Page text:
to know when to go to bed." she told
him. "Instead of going to sleep In your
chair and falling on the floor. You
frightened me out of my wits."
(Copyrlsht. 1613. by the McClur Newspaper
Syndicate. New York City.)
' ' By Lilian Tingle.
BT LILIAN TINGLB.
Medrord. Or., Aug. 4. Tbroueh The Ore
fooian would you kindly give recipe for
concord grape Jelly f For two yenrw 1 have
made a failure of It and it would be s
thick syrupi I used grapes that were quite
rtpe ard wonder if that caused the fail
ure. Thanking you for many helps, I re
main. MKi E. J.
I think the ripeness of the grapes Is
the cause of your trouble. For any
Jelly-making It Is necessary to use acid.
under-ripe fruits rather than ripe, sweet
fruits. The "Jelling" material, "pectin."
present In the under-ripe fruits. Is
partly or wholly converted into sugar
as ths fruit ripens. Acid Is necessary,
too. for the formation of the Jelly.
Sometimes a fruit may contain pectin,
but will not give a good Jelly, owing
to the lack pf add. In such cases the
addition of a small quantity of lemon
Juice, citric or tartaric acid will make
all the dilierence Between success ana
Too much sugsr and too long boiling
after the sugar Is added are both fre
quent causes of failure In Jelly-making.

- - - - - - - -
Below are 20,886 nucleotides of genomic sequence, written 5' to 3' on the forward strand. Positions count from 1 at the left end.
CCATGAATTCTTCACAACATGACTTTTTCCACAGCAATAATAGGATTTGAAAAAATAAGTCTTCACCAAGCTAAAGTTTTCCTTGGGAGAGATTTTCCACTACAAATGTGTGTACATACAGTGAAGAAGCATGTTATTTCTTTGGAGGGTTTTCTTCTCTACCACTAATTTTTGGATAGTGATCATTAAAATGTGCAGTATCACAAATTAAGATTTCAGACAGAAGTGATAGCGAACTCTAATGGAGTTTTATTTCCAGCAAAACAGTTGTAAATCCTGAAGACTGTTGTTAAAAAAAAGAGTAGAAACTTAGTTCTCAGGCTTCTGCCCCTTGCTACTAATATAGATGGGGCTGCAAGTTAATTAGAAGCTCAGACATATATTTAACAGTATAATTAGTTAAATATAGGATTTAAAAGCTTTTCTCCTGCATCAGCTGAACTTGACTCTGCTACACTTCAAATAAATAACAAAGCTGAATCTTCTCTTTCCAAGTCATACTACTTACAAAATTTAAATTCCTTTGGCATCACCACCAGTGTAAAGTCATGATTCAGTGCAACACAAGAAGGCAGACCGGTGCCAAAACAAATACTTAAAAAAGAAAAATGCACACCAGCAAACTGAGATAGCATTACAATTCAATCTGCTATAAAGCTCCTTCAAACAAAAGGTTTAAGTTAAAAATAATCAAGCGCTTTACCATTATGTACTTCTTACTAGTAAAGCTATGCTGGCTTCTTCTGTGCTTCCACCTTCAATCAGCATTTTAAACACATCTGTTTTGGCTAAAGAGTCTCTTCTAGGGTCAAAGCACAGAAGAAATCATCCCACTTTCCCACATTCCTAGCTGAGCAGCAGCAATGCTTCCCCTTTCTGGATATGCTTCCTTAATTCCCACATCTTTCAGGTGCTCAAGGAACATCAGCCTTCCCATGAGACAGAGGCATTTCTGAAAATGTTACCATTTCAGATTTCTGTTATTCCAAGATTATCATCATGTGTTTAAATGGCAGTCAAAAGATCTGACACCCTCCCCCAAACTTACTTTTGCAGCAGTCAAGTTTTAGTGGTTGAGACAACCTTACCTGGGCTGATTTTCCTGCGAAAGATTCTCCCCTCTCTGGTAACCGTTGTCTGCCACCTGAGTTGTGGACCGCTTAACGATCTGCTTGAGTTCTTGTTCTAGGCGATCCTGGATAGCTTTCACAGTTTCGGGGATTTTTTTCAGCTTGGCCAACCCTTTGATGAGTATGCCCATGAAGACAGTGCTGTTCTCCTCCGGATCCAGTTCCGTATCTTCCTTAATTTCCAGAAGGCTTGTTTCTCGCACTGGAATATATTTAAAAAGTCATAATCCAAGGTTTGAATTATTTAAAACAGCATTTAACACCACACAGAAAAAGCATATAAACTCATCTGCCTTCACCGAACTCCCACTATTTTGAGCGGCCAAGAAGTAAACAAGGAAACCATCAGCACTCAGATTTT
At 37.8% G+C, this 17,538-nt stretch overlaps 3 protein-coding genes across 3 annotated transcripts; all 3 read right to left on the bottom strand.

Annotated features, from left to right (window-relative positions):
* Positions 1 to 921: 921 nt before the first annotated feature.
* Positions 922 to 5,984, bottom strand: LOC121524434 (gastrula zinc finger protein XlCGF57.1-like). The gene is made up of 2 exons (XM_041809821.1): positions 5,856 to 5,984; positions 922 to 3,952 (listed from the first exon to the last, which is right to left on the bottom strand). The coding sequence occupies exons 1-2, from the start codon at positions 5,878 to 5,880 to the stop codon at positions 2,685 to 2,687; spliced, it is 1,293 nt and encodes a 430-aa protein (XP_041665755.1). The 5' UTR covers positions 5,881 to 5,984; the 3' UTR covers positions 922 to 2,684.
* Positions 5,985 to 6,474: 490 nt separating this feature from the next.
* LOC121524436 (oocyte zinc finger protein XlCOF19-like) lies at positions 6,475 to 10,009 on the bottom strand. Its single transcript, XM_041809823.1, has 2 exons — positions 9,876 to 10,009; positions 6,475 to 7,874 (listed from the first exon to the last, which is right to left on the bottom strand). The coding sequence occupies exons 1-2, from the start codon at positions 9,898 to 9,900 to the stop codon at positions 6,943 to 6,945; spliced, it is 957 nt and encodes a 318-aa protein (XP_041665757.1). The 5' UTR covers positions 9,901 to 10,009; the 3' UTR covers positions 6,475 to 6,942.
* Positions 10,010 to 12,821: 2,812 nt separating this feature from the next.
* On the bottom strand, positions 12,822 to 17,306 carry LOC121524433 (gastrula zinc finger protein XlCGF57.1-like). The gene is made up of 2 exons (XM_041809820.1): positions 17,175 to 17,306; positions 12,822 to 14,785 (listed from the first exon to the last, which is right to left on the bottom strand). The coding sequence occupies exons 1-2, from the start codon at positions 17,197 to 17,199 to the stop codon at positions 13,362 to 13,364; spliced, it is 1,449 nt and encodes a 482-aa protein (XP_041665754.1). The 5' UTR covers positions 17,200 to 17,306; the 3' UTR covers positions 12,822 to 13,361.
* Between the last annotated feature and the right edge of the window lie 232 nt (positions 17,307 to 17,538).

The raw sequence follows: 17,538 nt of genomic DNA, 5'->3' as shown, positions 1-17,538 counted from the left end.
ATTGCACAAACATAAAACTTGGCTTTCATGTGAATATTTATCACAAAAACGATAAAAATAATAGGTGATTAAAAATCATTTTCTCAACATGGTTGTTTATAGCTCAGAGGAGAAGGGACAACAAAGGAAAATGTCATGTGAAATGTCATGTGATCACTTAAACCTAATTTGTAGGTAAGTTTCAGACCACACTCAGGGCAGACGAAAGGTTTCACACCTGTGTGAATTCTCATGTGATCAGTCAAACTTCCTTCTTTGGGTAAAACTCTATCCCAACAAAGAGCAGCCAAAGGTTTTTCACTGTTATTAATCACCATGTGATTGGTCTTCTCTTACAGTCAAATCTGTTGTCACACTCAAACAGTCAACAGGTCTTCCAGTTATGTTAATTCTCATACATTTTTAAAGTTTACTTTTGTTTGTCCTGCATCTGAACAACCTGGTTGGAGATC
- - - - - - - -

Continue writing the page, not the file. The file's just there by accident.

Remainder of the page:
When a jeiiy nas railed to Jen rrom
over-boiling it Is very hard to cure, but
will sometimee "come back" If re-
cooked with aome concentrated fresh
apple Juice. Concentrated apple Juice
will also help Jelly spoiled -y too much
In making grape jeuy it is often con
venient to "draw" the Juice, drain, re
heat and can It as If making It for a
beverase. only, of course, for the latter
purpose rtpe grapes would be chosen.
The frape Juice, after standing In bot
tle, frequently deposits dark tartar
crystals. The Juice can be drained from
these and made into Jelly at any con
venient time during the Winter, and the
Jelly is then not likely to have the
tartar . crystals which trouble some
Grape Jelly Use acid or under-ripe
grapes. Remove the stems, wash and
drain the grapes. Place in a preserv
ing kettle and crush with a wooden
masher. Stir to prevent burning. Cook
until the seeds separate. Less care is
necessary if the Juioe is drawn in a
flreless pooker. or In a fireproof Jar in
the oven, or in a large, double boiler.
Strain the Juice through a Jelly bag.
but do not press' It. The. pulp left in
the beg may be later rubbed through
a aieve and used to make grape mar
malade, conserves, "spiced grapes," cat
sup or fruit paste confections. Meas
ure the clear Juice and measure an
equal quantity of sugar. It is really
safer to weigh than to measure. Heat
the sugar in a shallow pan In the oven,
leaving the door open, and stirring oc
casionally. Boil the grape Juice aout
20 minutes, then add the heated sugar